Even though the founders had an idea and investors willing to fund them, they weren’t even a legal entity yet. While the product was taking off, the founders were scrambling for address proof -- they had none because they were working out of India Quotient’s office and still had their hometowns of Azamgarh and Lucknow in Uttar Pradesh as their address.
“Back then, everybody would tell us, Indians don’t know how to design apps. Indians don’t know product management. That India can’t build a social network. We wanted to find India’s Facebook,” Lunia says.
India Quotient’s content and social media bets are almost an industry lore today, similar to Sequoia Capital’s education bets (Byju’s, Unacademy, Eruditus) and Accel’s commerce bets (Flipkart, Moglix, Infra.market).
However, ShareChat is the firm’s only success in the space. Others such as Clip and Roposo shut down or were sold. But the firm’s thesis still hasn’t changed. Even from their newer fund they have invested in social media and content firms again- KukuFM, Lokal and Frnd.
Luck has played an odd part for the firm. ShareChat certainly got lucky with the TikTok ban last year. Till then it was fighting a losing battle for market share against China’s $100 billion giant ByteDance, which was ready to burn money endlessly in India until it bled every other player dry, and was the last man standing.
“You definitely need luck. But you need to do a lot of work for that luck to help you. We have been lucky because we have consistently invested in this space. We have not been sporadic and have backed our thesis from the beginning,” Sinha says.
But the partners argue luck has worked the other way too. Clip, a social media app funded by IQ and Matrix a few years ago, was also looking promising. “Their growth was good, the team was good, everything was set.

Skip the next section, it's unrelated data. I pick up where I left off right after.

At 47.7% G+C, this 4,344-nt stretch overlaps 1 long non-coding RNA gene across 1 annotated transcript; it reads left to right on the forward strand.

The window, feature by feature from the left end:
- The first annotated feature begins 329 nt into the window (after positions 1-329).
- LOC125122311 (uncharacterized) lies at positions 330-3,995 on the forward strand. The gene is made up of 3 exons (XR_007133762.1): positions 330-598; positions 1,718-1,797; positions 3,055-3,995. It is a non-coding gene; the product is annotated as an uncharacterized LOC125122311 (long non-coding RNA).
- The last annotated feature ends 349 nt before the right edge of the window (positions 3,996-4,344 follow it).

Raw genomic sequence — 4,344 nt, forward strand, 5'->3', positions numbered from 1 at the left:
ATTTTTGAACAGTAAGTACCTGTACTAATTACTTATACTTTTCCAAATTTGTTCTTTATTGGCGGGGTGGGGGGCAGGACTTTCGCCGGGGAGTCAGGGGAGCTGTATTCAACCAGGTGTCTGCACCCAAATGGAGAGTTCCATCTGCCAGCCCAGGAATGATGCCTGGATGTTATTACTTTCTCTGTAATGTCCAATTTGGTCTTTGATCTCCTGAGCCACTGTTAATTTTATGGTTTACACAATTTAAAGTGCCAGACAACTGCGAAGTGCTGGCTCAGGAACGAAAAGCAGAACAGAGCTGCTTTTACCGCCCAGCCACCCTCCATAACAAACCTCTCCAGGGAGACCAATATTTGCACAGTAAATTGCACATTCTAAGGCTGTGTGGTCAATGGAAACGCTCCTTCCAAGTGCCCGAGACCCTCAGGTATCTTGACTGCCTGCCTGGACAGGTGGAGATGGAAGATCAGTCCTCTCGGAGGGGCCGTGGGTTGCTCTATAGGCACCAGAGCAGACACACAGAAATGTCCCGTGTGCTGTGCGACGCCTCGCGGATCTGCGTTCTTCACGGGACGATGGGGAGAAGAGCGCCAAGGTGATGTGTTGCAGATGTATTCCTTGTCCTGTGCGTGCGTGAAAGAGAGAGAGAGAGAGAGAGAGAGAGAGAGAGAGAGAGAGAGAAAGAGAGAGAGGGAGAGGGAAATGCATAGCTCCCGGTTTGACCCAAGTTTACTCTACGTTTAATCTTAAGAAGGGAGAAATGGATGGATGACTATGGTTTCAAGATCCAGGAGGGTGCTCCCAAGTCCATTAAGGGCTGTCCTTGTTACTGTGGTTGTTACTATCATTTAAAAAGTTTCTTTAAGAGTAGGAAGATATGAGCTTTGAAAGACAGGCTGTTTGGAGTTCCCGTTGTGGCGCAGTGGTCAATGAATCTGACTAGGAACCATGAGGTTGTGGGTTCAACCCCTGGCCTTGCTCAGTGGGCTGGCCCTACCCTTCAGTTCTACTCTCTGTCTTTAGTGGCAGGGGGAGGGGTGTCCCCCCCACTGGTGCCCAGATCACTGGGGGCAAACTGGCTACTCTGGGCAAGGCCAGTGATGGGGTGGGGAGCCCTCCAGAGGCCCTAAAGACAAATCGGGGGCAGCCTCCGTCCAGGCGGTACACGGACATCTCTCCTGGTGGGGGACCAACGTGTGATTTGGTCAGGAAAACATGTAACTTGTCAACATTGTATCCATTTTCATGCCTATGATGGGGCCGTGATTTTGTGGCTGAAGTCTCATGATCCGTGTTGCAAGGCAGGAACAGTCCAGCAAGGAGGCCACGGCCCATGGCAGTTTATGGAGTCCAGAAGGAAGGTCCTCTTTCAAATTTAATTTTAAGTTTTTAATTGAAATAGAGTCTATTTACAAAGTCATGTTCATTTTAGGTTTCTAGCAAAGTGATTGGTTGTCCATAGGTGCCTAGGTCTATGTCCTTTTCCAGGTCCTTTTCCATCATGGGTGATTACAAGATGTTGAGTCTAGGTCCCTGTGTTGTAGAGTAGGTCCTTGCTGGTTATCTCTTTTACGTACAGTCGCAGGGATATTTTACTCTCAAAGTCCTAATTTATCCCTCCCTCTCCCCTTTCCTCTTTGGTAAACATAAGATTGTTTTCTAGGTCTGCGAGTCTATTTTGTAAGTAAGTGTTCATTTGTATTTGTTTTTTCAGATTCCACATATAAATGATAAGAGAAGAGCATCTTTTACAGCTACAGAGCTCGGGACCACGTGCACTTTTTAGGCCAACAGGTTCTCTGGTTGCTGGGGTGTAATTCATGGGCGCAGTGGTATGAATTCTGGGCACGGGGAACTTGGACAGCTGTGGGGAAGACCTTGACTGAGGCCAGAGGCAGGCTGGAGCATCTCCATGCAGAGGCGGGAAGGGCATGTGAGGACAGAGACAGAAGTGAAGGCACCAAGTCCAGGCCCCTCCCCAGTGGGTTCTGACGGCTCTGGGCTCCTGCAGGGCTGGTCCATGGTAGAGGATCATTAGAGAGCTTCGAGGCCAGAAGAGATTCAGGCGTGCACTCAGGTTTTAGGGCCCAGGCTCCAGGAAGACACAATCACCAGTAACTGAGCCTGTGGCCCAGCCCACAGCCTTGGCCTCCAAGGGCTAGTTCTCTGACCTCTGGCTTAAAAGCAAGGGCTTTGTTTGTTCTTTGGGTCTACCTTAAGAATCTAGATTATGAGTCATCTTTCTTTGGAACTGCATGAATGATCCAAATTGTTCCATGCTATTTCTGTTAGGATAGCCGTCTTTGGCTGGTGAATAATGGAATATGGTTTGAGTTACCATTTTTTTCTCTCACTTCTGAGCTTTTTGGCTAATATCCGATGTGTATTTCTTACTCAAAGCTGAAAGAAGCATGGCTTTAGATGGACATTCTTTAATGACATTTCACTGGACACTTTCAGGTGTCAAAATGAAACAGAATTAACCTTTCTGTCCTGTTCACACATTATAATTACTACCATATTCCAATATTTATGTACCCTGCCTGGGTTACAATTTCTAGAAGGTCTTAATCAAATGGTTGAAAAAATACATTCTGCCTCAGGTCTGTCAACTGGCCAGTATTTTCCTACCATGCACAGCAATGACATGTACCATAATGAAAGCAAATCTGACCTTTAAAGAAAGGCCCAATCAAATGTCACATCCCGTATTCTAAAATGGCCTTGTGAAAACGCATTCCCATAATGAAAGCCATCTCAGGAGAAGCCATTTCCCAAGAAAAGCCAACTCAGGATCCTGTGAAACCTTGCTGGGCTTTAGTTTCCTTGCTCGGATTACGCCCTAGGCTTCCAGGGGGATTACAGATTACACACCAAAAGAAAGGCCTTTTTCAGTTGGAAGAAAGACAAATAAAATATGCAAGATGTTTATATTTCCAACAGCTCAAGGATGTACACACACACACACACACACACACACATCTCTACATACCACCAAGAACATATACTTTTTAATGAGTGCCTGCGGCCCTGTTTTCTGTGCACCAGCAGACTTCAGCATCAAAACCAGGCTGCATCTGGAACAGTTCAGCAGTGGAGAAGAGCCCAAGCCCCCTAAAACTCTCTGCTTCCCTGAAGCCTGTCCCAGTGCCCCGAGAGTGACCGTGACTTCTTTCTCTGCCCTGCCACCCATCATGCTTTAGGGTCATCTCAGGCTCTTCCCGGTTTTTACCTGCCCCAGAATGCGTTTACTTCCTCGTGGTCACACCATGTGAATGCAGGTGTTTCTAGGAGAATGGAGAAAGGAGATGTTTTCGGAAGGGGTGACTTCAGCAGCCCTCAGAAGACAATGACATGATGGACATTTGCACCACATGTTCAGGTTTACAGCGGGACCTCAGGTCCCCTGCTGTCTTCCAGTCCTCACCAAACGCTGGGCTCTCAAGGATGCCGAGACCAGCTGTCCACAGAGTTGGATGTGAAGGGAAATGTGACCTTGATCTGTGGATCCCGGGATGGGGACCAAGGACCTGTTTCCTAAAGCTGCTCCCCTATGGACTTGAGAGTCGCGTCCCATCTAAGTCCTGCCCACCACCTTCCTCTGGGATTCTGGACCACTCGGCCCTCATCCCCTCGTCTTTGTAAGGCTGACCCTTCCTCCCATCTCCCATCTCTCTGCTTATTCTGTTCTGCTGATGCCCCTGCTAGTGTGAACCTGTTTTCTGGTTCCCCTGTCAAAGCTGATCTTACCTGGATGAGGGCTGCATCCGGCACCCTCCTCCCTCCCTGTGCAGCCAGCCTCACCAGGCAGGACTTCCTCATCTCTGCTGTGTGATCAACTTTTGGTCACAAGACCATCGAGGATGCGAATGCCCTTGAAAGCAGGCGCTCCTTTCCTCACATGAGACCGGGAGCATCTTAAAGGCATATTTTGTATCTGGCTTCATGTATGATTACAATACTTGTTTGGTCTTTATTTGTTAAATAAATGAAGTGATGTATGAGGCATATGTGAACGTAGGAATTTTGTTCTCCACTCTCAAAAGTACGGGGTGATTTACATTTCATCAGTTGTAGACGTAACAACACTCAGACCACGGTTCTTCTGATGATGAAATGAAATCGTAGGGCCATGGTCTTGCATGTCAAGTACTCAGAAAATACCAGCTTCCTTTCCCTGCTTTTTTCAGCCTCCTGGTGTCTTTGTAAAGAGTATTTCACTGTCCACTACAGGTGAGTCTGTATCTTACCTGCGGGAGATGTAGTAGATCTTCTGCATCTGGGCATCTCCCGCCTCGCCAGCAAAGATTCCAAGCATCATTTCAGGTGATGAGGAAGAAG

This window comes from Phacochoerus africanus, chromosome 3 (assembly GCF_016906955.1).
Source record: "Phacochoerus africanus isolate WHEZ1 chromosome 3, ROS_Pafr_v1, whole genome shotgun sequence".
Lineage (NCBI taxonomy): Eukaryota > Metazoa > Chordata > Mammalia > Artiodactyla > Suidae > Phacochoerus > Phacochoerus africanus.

But people got scared that Clip has to compete with TikTok and ByteDance and no investor was willing to fund it. Everyone withdrew. That’s just bad luck,” Lunia says.
ShareChat is eyeing serious scale in terms of revenues from here on. Sinha says in the next two and a half years, monthly revenue can rise to $40-50 million. It would still not be profitable, but it would be enough to sustain the company, stop it from burning investor money endlessly, and make its multibillion dollar valuation far more justifiable for the long run.
“Today we just have the number of users, but now we are playing for revenues. Virtual gifting, user subscriptions can all come in. ShareChat and Moj (its short video app launched last year) can be huge. In fact Moj will have twice the users of ShareChat in a year or so, and has better monetisation mechanisms because short video is a proven play,” Sinha adds.
The startup industry is full of such tales of sudden gains, sudden losses, and overnight changes in fate. But if ShareChat does fulfil the vision that Lunia and Sinha have for it, it could be one of India’s biggest startups across sectors, and would have proven many naysayers wrong. It could also rewrite the thesis that venture capitalists build and pride themselves on.